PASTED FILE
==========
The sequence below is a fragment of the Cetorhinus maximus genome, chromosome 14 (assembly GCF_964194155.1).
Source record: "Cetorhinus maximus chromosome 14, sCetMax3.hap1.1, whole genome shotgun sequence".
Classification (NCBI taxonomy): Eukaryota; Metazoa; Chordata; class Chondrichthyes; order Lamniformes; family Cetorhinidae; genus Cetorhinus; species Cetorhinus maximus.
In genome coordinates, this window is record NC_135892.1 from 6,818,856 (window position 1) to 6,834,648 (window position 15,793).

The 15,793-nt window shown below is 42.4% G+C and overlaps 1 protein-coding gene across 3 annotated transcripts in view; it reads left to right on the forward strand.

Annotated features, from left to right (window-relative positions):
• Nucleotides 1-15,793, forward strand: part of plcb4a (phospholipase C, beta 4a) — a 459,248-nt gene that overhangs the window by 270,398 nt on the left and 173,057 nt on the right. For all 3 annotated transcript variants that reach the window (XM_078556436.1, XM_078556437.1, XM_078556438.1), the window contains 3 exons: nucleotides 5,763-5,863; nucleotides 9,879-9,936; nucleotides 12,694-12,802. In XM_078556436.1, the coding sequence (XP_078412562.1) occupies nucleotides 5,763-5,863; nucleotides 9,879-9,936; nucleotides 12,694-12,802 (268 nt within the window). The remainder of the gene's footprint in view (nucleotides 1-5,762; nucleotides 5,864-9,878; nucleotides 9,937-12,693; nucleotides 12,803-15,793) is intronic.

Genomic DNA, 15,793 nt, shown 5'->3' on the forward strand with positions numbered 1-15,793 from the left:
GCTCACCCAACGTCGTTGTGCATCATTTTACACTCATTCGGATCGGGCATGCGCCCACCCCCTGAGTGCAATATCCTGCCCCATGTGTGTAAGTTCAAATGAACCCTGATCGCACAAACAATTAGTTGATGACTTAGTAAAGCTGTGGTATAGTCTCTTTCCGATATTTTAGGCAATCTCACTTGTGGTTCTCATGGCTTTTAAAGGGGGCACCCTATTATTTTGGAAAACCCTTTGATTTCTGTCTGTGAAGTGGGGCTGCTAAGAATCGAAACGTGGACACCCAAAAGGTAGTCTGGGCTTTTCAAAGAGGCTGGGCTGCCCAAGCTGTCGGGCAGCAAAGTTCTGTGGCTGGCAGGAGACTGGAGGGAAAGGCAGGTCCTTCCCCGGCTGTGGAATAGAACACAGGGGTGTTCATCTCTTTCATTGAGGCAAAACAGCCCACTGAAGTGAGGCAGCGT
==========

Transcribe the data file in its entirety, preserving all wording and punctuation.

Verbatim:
The sequence below is a fragment of the Cetorhinus maximus genome, chromosome 14 (assembly GCF_964194155.1).
Source record: "Cetorhinus maximus chromosome 14, sCetMax3.hap1.1, whole genome shotgun sequence".
Classification (NCBI taxonomy): Eukaryota; Metazoa; Chordata; class Chondrichthyes; order Lamniformes; family Cetorhinidae; genus Cetorhinus; species Cetorhinus maximus.
In genome coordinates, this window is record NC_135892.1 from 6,818,856 (window position 1) to 6,834,648 (window position 15,793).

The 15,793-nt window shown below is 42.4% G+C and overlaps 1 protein-coding gene across 3 annotated transcripts in view; it reads left to right on the forward strand.

Annotated features, from left to right (window-relative positions):
• Nucleotides 1-15,793, forward strand: part of plcb4a (phospholipase C, beta 4a) — a 459,248-nt gene that overhangs the window by 270,398 nt on the left and 173,057 nt on the right. For all 3 annotated transcript variants that reach the window (XM_078556436.1, XM_078556437.1, XM_078556438.1), the window contains 3 exons: nucleotides 5,763-5,863; nucleotides 9,879-9,936; nucleotides 12,694-12,802. In XM_078556436.1, the coding sequence (XP_078412562.1) occupies nucleotides 5,763-5,863; nucleotides 9,879-9,936; nucleotides 12,694-12,802 (268 nt within the window). The remainder of the gene's footprint in view (nucleotides 1-5,762; nucleotides 5,864-9,878; nucleotides 9,937-12,693; nucleotides 12,803-15,793) is intronic.

Genomic DNA, 15,793 nt, shown 5'->3' on the forward strand with positions numbered 1-15,793 from the left:
GCTCACCCAACGTCGTTGTGCATCATTTTACACTCATTCGGATCGGGCATGCGCCCACCCCCTGAGTGCAATATCCTGCCCCATGTGTGTAAGTTCAAATGAACCCTGATCGCACAAACAATTAGTTGATGACTTAGTAAAGCTGTGGTATAGTCTCTTTCCGATATTTTAGGCAATCTCACTTGTGGTTCTCATGGCTTTTAAAGGGGGCACCCTATTATTTTGGAAAACCCTTTGATTTCTGTCTGTGAAGTGGGGCTGCTAAGAATCGAAACGTGGACACCCAAAAGGTAGTCTGGGCTTTTCAAAGAGGCTGGGCTGCCCAAGCTGTCGGGCAGCAAAGTTCTGTGGCTGGCAGGAGACTGGAGGGAAAGGCAGGTCCTTCCCCGGCTGTGGAATAGAACACAGGGGTGTTCATCTCTTTCATTGAGGCAAAACAGCCCACTGAAGTGAGGCAGCGT